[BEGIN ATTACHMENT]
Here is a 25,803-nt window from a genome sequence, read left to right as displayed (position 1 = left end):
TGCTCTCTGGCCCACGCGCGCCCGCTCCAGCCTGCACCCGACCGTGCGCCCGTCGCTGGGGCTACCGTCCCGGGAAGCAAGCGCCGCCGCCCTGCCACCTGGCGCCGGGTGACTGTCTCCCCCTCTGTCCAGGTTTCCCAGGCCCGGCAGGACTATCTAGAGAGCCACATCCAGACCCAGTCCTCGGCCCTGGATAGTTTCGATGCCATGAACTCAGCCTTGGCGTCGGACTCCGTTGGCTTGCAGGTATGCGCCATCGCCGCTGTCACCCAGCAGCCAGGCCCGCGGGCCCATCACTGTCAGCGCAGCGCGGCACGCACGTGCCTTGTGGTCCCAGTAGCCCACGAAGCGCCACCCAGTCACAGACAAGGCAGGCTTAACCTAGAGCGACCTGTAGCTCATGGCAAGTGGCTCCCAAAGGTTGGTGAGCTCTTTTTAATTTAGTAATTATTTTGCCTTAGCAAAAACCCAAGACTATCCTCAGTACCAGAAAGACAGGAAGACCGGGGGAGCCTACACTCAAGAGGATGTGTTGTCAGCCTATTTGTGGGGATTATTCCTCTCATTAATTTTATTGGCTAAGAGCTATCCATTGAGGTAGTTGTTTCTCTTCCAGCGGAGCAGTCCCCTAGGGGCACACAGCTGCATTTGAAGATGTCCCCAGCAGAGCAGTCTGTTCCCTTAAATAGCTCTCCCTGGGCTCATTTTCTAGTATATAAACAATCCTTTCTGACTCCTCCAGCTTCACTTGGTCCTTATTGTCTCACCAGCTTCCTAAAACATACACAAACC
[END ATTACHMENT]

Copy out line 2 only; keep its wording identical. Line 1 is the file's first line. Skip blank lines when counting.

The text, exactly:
TGCTCTCTGGCCCACGCGCGCCCGCTCCAGCCTGCACCCGACCGTGCGCCCGTCGCTGGGGCTACCGTCCCGGGAAGCAAGCGCCGCCGCCCTGCCACCTGGCGCCGGGTGACTGTCTCCCCCTCTGTCCAGGTTTCCCAGGCCCGGCAGGACTATCTAGAGAGCCACATCCAGACCCAGTCCTCGGCCCTGGATAGTTTCGATGCCATGAACTCAGCCTTGGCGTCGGACTCCGTTGGCTTGCAGGTATGCGCCATCGCCGCTGTCACCCAGCAGCCAGGCCCGCGGGCCCATCACTGTCAGCGCAGCGCGGCACGCACGTGCCTTGTGGTCCCAGTAGCCCACGAAGCGCCACCCAGTCACAGACAAGGCAGGCTTAACCTAGAGCGACCTGTAGCTCATGGCAAGTGGCTCCCAAAGGTTGGTGAGCTCTTTTTAATTTAGTAATTATTTTGCCTTAGCAAAAACCCAAGACTATCCTCAGTACCAGAAAGACAGGAAGACCGGGGGAGCCTACACTCAAGAGGATGTGTTGTCAGCCTATTTGTGGGGATTATTCCTCTCATTAATTTTATTGGCTAAGAGCTATCCATTGAGGTAGTTGTTTCTCTTCCAGCGGAGCAGTCCCCTAGGGGCACACAGCTGCATTTGAAGATGTCCCCAGCAGAGCAGTCTGTTCCCTTAAATAGCTCTCCCTGGGCTCATTTTCTAGTATATAAACAATCCTTTCTGACTCCTCCAGCTTCACTTGGTCCTTATTGTCTCACCAGCTTCCTAAAACATACACAAACC